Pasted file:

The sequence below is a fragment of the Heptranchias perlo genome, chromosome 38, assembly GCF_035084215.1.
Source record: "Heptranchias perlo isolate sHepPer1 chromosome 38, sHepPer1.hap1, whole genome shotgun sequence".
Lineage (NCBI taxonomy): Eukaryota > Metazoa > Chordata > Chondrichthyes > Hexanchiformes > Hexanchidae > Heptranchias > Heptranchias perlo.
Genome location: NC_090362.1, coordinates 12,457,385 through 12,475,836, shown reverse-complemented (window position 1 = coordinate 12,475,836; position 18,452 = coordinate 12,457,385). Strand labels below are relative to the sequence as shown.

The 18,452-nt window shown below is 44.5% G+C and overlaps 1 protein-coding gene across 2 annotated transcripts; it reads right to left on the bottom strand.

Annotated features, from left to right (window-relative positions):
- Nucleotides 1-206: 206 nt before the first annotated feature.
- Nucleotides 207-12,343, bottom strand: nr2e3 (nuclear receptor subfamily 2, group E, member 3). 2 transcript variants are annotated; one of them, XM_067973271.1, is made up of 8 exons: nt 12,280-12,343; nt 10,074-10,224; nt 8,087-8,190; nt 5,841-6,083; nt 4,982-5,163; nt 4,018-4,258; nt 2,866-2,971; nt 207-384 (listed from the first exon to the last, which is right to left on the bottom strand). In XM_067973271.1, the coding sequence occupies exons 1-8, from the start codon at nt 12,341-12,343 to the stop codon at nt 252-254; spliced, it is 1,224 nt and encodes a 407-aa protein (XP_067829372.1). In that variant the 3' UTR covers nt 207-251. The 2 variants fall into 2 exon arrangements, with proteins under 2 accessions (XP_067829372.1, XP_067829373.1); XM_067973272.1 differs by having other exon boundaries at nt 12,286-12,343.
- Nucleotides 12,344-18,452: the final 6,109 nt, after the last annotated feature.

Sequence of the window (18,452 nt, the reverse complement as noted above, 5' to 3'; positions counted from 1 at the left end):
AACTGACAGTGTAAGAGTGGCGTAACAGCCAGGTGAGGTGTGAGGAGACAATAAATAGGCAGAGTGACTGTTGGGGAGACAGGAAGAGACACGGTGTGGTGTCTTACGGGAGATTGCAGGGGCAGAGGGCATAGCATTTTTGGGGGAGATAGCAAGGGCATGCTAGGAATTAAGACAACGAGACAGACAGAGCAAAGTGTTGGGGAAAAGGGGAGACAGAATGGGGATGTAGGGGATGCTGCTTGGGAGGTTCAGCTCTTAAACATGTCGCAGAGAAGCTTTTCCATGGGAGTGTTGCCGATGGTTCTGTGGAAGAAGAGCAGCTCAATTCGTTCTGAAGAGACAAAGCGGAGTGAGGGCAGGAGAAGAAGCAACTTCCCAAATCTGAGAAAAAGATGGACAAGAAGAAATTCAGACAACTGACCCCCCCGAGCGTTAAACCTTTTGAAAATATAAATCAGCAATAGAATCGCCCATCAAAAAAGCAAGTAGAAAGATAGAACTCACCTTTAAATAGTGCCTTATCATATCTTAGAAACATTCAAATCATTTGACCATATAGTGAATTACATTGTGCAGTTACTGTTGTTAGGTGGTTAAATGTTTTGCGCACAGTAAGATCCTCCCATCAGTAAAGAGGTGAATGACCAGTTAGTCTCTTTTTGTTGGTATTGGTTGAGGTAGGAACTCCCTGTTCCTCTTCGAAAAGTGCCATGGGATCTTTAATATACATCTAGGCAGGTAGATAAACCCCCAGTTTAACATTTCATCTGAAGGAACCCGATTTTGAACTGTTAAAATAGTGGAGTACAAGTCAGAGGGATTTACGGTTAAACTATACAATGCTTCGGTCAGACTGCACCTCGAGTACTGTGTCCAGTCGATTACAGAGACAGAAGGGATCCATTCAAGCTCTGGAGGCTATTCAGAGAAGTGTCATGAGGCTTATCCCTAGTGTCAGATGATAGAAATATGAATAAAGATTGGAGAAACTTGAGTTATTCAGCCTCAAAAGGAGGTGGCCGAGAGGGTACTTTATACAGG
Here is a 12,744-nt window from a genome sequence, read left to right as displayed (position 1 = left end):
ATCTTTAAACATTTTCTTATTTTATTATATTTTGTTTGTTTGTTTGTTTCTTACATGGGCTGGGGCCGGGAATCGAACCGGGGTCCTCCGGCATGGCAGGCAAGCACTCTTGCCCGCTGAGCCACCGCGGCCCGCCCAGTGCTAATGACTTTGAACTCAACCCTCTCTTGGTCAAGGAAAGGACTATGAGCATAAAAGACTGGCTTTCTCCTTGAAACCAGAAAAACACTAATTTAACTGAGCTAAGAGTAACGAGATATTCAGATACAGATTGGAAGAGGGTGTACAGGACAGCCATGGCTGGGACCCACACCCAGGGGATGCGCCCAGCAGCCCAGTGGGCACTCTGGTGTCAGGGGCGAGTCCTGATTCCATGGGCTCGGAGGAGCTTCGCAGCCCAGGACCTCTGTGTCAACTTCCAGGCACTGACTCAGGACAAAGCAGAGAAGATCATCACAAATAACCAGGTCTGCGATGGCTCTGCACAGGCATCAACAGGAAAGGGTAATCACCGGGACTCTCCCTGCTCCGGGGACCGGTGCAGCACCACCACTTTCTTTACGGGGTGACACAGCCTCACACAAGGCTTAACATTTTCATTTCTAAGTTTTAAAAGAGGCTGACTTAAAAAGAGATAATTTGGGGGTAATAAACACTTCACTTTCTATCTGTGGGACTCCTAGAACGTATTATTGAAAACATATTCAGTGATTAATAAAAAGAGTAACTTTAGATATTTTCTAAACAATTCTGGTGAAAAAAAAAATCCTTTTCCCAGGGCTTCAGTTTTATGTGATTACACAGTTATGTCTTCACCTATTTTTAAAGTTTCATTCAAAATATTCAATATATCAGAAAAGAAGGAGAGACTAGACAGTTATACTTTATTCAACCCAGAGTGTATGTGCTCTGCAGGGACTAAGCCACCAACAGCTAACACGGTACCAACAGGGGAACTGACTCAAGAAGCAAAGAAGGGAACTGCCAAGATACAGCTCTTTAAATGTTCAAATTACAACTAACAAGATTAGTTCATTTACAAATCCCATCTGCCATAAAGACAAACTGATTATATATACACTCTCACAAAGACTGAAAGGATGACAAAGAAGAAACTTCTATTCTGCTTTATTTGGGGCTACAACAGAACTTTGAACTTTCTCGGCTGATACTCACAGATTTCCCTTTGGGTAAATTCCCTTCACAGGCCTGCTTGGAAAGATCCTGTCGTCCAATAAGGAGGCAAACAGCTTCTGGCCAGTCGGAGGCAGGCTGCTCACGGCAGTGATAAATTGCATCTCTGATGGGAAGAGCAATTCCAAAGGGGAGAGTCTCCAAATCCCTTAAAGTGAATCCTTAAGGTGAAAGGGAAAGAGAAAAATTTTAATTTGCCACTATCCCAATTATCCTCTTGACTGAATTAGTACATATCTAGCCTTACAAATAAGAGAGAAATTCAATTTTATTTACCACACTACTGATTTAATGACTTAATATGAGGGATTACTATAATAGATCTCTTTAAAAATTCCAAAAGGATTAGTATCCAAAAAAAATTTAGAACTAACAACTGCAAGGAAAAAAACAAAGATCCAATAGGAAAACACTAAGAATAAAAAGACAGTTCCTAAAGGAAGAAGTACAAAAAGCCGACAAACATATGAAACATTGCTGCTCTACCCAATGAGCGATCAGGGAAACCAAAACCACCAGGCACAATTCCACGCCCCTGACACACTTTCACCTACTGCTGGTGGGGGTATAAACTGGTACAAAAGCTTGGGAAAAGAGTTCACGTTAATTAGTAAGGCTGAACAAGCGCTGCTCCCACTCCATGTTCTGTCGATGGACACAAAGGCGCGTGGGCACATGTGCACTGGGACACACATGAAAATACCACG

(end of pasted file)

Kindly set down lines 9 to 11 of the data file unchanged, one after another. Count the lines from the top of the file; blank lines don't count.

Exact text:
- Nucleotides 12,344-18,452: the final 6,109 nt, after the last annotated feature.

Sequence of the window (18,452 nt, the reverse complement as noted above, 5' to 3'; positions counted from 1 at the left end):
AACTGACAGTGTAAGAGTGGCGTAACAGCCAGGTGAGGTGTGAGGAGACAATAAATAGGCAGAGTGACTGTTGGGGAGACAGGAAGAGACACGGTGTGGTGTCTTACGGGAGATTGCAGGGGCAGAGGGCATAGCATTTTTGGGGGAGATAGCAAGGGCATGCTAGGAATTAAGACAACGAGACAGACAGAGCAAAGTGTTGGGGAAAAGGGGAGACAGAATGGGGATGTAGGGGATGCTGCTTGGGAGGTTCAGCTCTTAAACATGTCGCAGAGAAGCTTTTCCATGGGAGTGTTGCCGATGGTTCTGTGGAAGAAGAGCAGCTCAATTCGTTCTGAAGAGACAAAGCGGAGTGAGGGCAGGAGAAGAAGCAACTTCCCAAATCTGAGAAAAAGATGGACAAGAAGAAATTCAGACAACTGACCCCCCCGAGCGTTAAACCTTTTGAAAATATAAATCAGCAATAGAATCGCCCATCAAAAAAGCAAGTAGAAAGATAGAACTCACCTTTAAATAGTGCCTTATCATATCTTAGAAACATTCAAATCATTTGACCATATAGTGAATTACATTGTGCAGTTACTGTTGTTAGGTGGTTAAATGTTTTGCGCACAGTAAGATCCTCCCATCAGTAAAGAGGTGAATGACCAGTTAGTCTCTTTTTGTTGGTATTGGTTGAGGTAGGAACTCCCTGTTCCTCTTCGAAAAGTGCCATGGGATCTTTAATATACATCTAGGCAGGTAGATAAACCCCCAGTTTAACATTTCATCTGAAGGAACCCGATTTTGAACTGTTAAAATAGTGGAGTACAAGTCAGAGGGATTTACGGTTAAACTATACAATGCTTCGGTCAGACTGCACCTCGAGTACTGTGTCCAGTCGATTACAGAGACAGAAGGGATCCATTCAAGCTCTGGAGGCTATTCAGAGAAGTGTCATGAGGCTTATCCCTAGTGTCAGATGATAGAAATATGAATAAAGATTGGAGAAACTTGAGTTATTCAGCCTCAAAAGGAGGTGGCCGAGAGGGTACTTTATACAGG